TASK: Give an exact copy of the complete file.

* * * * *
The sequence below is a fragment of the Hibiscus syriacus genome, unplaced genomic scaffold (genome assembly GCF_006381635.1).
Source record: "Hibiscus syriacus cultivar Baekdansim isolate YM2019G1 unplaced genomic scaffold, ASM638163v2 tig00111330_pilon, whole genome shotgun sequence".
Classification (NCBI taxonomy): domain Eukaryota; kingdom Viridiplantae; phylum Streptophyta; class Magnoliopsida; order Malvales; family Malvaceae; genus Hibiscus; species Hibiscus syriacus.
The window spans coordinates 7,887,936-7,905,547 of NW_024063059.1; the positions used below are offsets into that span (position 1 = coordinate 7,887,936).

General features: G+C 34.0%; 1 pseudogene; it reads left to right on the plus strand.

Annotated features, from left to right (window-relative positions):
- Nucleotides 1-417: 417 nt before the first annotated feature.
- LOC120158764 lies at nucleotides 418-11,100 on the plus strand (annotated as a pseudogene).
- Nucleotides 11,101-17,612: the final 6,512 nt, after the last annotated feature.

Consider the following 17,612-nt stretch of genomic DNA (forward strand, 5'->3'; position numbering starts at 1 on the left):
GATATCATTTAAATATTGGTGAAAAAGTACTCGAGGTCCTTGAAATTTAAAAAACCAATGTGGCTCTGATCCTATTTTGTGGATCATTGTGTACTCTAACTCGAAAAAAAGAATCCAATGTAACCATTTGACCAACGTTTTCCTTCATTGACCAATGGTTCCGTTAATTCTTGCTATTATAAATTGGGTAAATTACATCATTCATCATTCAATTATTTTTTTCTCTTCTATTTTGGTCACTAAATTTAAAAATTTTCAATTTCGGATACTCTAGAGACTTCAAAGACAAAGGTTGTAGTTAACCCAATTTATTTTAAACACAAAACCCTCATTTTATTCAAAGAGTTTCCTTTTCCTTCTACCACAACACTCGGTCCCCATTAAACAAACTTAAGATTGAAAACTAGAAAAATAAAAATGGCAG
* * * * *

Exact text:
The sequence below is a fragment of the Hibiscus syriacus genome, unplaced genomic scaffold (genome assembly GCF_006381635.1).
Source record: "Hibiscus syriacus cultivar Baekdansim isolate YM2019G1 unplaced genomic scaffold, ASM638163v2 tig00111330_pilon, whole genome shotgun sequence".
Classification (NCBI taxonomy): domain Eukaryota; kingdom Viridiplantae; phylum Streptophyta; class Magnoliopsida; order Malvales; family Malvaceae; genus Hibiscus; species Hibiscus syriacus.
The window spans coordinates 7,887,936-7,905,547 of NW_024063059.1; the positions used below are offsets into that span (position 1 = coordinate 7,887,936).

General features: G+C 34.0%; 1 pseudogene; it reads left to right on the plus strand.

Annotated features, from left to right (window-relative positions):
- Nucleotides 1-417: 417 nt before the first annotated feature.
- LOC120158764 lies at nucleotides 418-11,100 on the plus strand (annotated as a pseudogene).
- Nucleotides 11,101-17,612: the final 6,512 nt, after the last annotated feature.

Consider the following 17,612-nt stretch of genomic DNA (forward strand, 5'->3'; position numbering starts at 1 on the left):
GATATCATTTAAATATTGGTGAAAAAGTACTCGAGGTCCTTGAAATTTAAAAAACCAATGTGGCTCTGATCCTATTTTGTGGATCATTGTGTACTCTAACTCGAAAAAAAGAATCCAATGTAACCATTTGACCAACGTTTTCCTTCATTGACCAATGGTTCCGTTAATTCTTGCTATTATAAATTGGGTAAATTACATCATTCATCATTCAATTATTTTTTTCTCTTCTATTTTGGTCACTAAATTTAAAAATTTTCAATTTCGGATACTCTAGAGACTTCAAAGACAAAGGTTGTAGTTAACCCAATTTATTTTAAACACAAAACCCTCATTTTATTCAAAGAGTTTCCTTTTCCTTCTACCACAACACTCGGTCCCCATTAAACAAACTTAAGATTGAAAACTAGAAAAATAAAAATGGCAG